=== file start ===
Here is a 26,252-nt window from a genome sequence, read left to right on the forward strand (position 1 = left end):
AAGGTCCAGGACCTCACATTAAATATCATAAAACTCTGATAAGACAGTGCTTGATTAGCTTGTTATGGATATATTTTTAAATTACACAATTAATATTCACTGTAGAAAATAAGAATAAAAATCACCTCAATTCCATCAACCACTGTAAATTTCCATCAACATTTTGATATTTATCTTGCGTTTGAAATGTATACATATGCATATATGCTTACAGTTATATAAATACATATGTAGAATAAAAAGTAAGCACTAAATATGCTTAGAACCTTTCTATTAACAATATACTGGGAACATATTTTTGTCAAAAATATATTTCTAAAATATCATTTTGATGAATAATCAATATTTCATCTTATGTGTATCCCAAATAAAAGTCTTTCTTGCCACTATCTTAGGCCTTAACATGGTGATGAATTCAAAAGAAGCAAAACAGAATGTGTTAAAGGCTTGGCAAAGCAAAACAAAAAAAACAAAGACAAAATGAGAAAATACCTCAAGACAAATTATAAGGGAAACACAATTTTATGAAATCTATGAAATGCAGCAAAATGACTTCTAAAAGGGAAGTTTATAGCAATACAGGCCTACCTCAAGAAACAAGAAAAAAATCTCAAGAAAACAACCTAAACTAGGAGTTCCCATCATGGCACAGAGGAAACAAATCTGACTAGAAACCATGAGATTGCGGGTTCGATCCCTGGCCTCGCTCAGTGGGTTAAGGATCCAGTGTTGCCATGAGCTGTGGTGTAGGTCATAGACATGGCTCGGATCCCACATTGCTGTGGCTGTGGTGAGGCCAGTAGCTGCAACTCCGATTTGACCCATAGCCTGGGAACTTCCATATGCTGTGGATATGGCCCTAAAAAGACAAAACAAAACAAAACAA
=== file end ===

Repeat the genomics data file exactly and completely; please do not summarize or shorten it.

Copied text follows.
Here is a 26,252-nt window from a genome sequence, read left to right on the forward strand (position 1 = left end):
AAGGTCCAGGACCTCACATTAAATATCATAAAACTCTGATAAGACAGTGCTTGATTAGCTTGTTATGGATATATTTTTAAATTACACAATTAATATTCACTGTAGAAAATAAGAATAAAAATCACCTCAATTCCATCAACCACTGTAAATTTCCATCAACATTTTGATATTTATCTTGCGTTTGAAATGTATACATATGCATATATGCTTACAGTTATATAAATACATATGTAGAATAAAAAGTAAGCACTAAATATGCTTAGAACCTTTCTATTAACAATATACTGGGAACATATTTTTGTCAAAAATATATTTCTAAAATATCATTTTGATGAATAATCAATATTTCATCTTATGTGTATCCCAAATAAAAGTCTTTCTTGCCACTATCTTAGGCCTTAACATGGTGATGAATTCAAAAGAAGCAAAACAGAATGTGTTAAAGGCTTGGCAAAGCAAAACAAAAAAAACAAAGACAAAATGAGAAAATACCTCAAGACAAATTATAAGGGAAACACAATTTTATGAAATCTATGAAATGCAGCAAAATGACTTCTAAAAGGGAAGTTTATAGCAATACAGGCCTACCTCAAGAAACAAGAAAAAAATCTCAAGAAAACAACCTAAACTAGGAGTTCCCATCATGGCACAGAGGAAACAAATCTGACTAGAAACCATGAGATTGCGGGTTCGATCCCTGGCCTCGCTCAGTGGGTTAAGGATCCAGTGTTGCCATGAGCTGTGGTGTAGGTCATAGACATGGCTCGGATCCCACATTGCTGTGGCTGTGGTGAGGCCAGTAGCTGCAACTCCGATTTGACCCATAGCCTGGGAACTTCCATATGCTGTGGATATGGCCCTAAAAAGACAAAACAAAACAAAACAA